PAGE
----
The Certification Regime applies to anyone who is not a Senior Manager but is capable of causing "significant harm" to a firm or its customers (i.e. a person performing "significant harm functions") and to those who manage such persons. Significant harm functions include client dealing and material risk‑taking, so will affect most traders and other front office staff. The Certification Regime requires firms to certify staff are "fit and proper persons" but certified staff do not require pre‑approval from the FCA before being appointed. This is a significant change for traders. Under the approved person regime they were approved by the FCA to perform the "customer dealing" function, but under the SM&CR they will no longer be directly approved by the FCA to perform their role, and so will need to carefully consider how they engage with customers, front‑office staff and other key functions.
The FCA has changed its requirements in relation to criminal record checks for certified staff, which will now only be mandatory for proposed Senior Managers. Criminal record checks will not strictly be required for certified staff but firms are free to choose to adopt such checks. There will also be a ten year time limit to some of the questions about civil proceedings which form part of the "fit and proper" assessment for certification staff.
Somewhat illogically, in its Policy Statement, the FCA has stated that even if a firm does not have any certified staff, the prescribed responsibility that relates to the certification regime still needs to be allocated to a Senior Manager.
Another new FCA proposal in the Policy Statement is the introduction of a new public directory of all certified staff, non‑SMF directors, and certain other key categories of personnel, as well as the Senior Managers (who were originally going to be included in the FCA's existing directory, the Financial Services Register (FS Register).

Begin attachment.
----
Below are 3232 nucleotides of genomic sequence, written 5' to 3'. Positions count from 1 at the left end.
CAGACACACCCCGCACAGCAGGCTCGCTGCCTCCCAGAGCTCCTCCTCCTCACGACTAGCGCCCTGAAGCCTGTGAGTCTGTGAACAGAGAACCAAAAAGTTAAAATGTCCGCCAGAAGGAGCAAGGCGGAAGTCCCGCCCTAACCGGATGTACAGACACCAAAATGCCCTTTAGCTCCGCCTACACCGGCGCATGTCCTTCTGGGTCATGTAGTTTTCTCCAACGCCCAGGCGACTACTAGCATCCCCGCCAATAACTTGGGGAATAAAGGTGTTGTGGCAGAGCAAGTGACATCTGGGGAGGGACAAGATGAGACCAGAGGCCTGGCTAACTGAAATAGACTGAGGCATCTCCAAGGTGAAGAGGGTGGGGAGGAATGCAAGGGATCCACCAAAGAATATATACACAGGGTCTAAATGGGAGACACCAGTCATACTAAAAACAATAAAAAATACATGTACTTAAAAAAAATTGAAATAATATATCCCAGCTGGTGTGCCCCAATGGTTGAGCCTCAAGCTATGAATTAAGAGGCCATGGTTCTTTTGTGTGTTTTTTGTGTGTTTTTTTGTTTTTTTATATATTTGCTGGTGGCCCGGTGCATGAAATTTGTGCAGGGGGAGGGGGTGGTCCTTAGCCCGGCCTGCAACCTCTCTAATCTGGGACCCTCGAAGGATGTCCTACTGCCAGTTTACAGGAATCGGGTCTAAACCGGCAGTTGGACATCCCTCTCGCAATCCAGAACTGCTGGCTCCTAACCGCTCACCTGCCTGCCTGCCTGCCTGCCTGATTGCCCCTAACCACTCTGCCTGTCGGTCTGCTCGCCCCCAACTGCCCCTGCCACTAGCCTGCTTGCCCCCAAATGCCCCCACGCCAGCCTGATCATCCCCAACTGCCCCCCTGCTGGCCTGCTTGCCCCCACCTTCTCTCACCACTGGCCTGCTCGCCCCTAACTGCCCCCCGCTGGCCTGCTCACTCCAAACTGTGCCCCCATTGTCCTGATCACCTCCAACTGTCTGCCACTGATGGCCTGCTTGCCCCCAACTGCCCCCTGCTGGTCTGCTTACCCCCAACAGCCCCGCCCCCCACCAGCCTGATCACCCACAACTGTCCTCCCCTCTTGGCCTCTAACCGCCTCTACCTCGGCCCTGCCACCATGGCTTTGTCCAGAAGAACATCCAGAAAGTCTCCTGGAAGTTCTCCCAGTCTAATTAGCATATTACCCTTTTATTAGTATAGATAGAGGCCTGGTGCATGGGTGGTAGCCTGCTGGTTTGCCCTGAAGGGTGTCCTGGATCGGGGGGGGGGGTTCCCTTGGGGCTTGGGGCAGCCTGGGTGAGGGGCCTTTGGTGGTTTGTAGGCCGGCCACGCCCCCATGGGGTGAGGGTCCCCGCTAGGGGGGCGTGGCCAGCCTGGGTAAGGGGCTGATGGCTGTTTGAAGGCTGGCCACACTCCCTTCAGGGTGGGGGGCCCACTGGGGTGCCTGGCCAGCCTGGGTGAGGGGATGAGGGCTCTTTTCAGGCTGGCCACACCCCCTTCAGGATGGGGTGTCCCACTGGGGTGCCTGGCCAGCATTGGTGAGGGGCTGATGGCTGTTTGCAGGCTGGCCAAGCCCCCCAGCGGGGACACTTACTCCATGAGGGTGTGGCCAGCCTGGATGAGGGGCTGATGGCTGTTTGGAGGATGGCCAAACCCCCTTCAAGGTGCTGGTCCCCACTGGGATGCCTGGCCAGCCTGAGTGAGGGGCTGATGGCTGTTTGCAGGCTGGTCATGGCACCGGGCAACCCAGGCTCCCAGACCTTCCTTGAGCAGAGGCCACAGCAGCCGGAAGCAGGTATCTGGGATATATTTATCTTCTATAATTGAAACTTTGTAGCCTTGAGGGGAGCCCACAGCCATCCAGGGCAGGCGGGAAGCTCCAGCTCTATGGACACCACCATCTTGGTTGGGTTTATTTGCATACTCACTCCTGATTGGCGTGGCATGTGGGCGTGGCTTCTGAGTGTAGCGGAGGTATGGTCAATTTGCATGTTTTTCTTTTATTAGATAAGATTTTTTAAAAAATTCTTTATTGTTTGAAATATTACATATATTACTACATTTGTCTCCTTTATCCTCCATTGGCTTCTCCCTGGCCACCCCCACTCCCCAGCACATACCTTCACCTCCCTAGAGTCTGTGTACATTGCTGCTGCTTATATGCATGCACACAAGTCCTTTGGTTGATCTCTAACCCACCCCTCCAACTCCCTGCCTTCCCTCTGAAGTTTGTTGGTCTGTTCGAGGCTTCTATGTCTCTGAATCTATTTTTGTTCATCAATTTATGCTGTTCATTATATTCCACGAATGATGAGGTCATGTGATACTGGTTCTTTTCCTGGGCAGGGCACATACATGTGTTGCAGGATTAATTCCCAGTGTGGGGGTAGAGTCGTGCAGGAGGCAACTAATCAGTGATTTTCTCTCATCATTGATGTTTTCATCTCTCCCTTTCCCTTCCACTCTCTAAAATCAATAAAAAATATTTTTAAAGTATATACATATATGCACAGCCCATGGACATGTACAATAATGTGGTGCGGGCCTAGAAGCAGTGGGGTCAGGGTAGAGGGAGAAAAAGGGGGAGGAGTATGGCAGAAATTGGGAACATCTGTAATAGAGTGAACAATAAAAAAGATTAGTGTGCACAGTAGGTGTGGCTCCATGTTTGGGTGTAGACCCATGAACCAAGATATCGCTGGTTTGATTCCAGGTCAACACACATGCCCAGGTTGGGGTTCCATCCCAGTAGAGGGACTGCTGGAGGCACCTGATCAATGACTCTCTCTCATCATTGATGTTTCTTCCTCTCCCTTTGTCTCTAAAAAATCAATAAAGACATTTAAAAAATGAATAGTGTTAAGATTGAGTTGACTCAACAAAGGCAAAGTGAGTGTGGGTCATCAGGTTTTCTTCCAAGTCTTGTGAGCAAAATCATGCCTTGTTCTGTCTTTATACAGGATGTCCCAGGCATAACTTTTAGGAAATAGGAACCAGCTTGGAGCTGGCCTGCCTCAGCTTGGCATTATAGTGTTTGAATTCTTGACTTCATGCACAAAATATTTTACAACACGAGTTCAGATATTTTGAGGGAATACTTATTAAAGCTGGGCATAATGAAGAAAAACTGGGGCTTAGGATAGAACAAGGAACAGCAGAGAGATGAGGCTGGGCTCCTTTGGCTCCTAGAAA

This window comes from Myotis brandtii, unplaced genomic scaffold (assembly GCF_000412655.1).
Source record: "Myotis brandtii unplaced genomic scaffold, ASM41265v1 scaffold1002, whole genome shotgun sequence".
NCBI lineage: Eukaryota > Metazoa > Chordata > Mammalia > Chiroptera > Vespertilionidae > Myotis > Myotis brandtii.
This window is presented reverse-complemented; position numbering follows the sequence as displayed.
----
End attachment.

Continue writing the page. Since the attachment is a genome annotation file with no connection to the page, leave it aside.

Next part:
This staff directory will sit alongside the current FS Register for FSMA‑authorised firms. Appointed representatives will remain subject to the current approved person regime, but their approved persons will be transferred to the public directory of certified staff.
Code of Conduct
Under the extended SM&CR there will be a new Code of Conduct applying to all staff except "ancillary staff" (such as receptionists, cleaners, caterers, security staff, and IT support staff). The proposed Code is very similar to the current Statements of Principles and Code of Conduct for Approved Persons (APER), including duties to act with integrity and with due care, skill and diligence, but will apply more broadly. Almost everyone employed in the firm will be subject to the Code of Conduct, whereas currently only those holding "controlled functions" are subject to APER.
There will be a prescribed responsibility in relation to conduct rules, meaning that a Senior Manager will need to accept responsibility for the training of staff and reporting of conduct breaches.
How will the SM&CR apply to EMPs and OMPs?